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Pet Vaccinations: To Shoot or Not To Shoot?

by Ellen Lovinger Eller

We’ve all heard horror stories about what can happen: a sweet, friendly dog turns aggressive…a healthy cat develops acute anemia…an active young pet sud-denly becomes arthritic, or has seizures, or gets cancer—victims of vaccinations.

The potential for such dangers might make you wonder why any veter-inarian committed to animals’ well-being would vaccinate those in his/her care…until you consider the over-whelming scientific evidence in favor of the process: Ever since 1796—when Edward Jenner began inoculating human beings with a bit of harmless cow pox, fooling his patients’ immune systems into marshalling their natural defenses against small pox—people and animals have, for the most part, been free of many diseases that once ravaged communities, herds and house pets.

So the question is not whether or not pets should be vaccinated, but rather which vaccinations are really needed, and how often should they be adminis-tered?

There Are Killers Among Us

We live in a complex world, and among the complexities we face is the risk of over-inoculating beloved animal companions. It’s true that some pets, like some people, are extremely sensi-tive to shots, experiencing allergic reactions and any number of other problems. In fact, there are a few dog breeds known to be prone to certain vaccinations’ adverse effects—among them, Weimaraners, Great Danes, Akitas and Standard Poodles.

At the same time, vaccinations can prevent the most dreaded illnesses to which pets are susceptible, and that’s why there are "core vaccinations" just about every vet recommends.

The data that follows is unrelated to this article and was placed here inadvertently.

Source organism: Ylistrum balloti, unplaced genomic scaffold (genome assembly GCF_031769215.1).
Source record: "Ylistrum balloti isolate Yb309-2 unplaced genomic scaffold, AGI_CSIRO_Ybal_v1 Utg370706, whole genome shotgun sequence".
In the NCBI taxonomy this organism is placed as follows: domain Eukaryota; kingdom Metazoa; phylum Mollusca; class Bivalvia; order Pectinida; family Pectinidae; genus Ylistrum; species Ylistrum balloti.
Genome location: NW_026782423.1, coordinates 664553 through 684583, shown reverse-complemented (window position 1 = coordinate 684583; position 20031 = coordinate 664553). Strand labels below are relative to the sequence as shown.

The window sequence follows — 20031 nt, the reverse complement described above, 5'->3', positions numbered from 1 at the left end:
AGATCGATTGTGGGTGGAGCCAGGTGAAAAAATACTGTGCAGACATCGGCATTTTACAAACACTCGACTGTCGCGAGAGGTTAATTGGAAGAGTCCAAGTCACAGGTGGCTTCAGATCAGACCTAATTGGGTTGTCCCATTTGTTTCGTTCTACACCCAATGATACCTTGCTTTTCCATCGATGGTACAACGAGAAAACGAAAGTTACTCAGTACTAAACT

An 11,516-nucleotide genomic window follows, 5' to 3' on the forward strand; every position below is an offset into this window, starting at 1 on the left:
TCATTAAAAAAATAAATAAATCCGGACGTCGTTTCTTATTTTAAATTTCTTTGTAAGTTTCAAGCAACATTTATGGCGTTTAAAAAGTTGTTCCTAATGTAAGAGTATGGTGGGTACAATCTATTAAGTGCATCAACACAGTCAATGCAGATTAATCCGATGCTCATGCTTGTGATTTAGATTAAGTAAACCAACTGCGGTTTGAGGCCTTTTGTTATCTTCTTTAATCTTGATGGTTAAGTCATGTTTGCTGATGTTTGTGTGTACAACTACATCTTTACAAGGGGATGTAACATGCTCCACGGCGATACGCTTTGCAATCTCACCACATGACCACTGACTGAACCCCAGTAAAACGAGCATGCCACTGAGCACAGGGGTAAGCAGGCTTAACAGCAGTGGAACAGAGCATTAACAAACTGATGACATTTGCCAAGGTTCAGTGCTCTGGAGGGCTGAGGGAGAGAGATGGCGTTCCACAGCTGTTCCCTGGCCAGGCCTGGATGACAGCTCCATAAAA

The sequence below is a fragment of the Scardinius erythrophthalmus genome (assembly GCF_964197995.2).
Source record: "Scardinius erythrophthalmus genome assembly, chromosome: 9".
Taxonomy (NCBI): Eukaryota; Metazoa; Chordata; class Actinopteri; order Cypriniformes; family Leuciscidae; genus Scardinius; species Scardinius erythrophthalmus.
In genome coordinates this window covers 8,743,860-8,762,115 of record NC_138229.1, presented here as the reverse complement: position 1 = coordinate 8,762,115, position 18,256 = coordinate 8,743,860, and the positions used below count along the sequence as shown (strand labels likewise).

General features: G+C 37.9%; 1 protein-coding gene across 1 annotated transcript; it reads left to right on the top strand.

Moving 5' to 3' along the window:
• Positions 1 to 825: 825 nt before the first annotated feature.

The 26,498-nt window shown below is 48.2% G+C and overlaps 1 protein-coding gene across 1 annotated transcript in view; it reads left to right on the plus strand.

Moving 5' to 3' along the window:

Rabies, a.k.a. Hydrophobia, tops the list, perhaps because it threatens not only dogs and cats, but us as well. Any warm-blooded creature can get Rabies from a bite or other contact with saliva from an infected animal.

The Rabies virus, which causes in-flammation of the brain, may take months to incubate before symptoms show, depending on how long it takes to reach the central nervous system. Then the suffering begins: weakness and raging fever; ever-increasing pain; the inability to swallow water (origin of the term "Hydrophobia"); violent, uncon-trolled movements; manic episodes; respiratory distress, coma…death within days.

Throughout the United States, laws require dogs to be regularly vaccinated against Rabies. Ideally, puppies get their first shots at about 16 weeks. (Any younger and the natural immunity they receive from antibodies in their mothers’ milk may interfere with the vaccine’s effectiveness.)

At one year dogs generally receive a Rabies "booster," although there are veterinarians who believe that the vaccine given to young animals is so effective, it affords life-long protection —much like the polio vaccinations human babies receive. Still, in compli-ance with state laws, most owners get their dogs inoculated against Rabies either every year or every three years. Considering that the disease continues to infect wild animal populations, that fact has saved countless domestic animals’ lives.

A word of caution, however: Make sure Rabies shots are administered on their own, not as part of a multiple-agent vaccine "cocktail" that may unnecess-arily overload your pet’s immune system.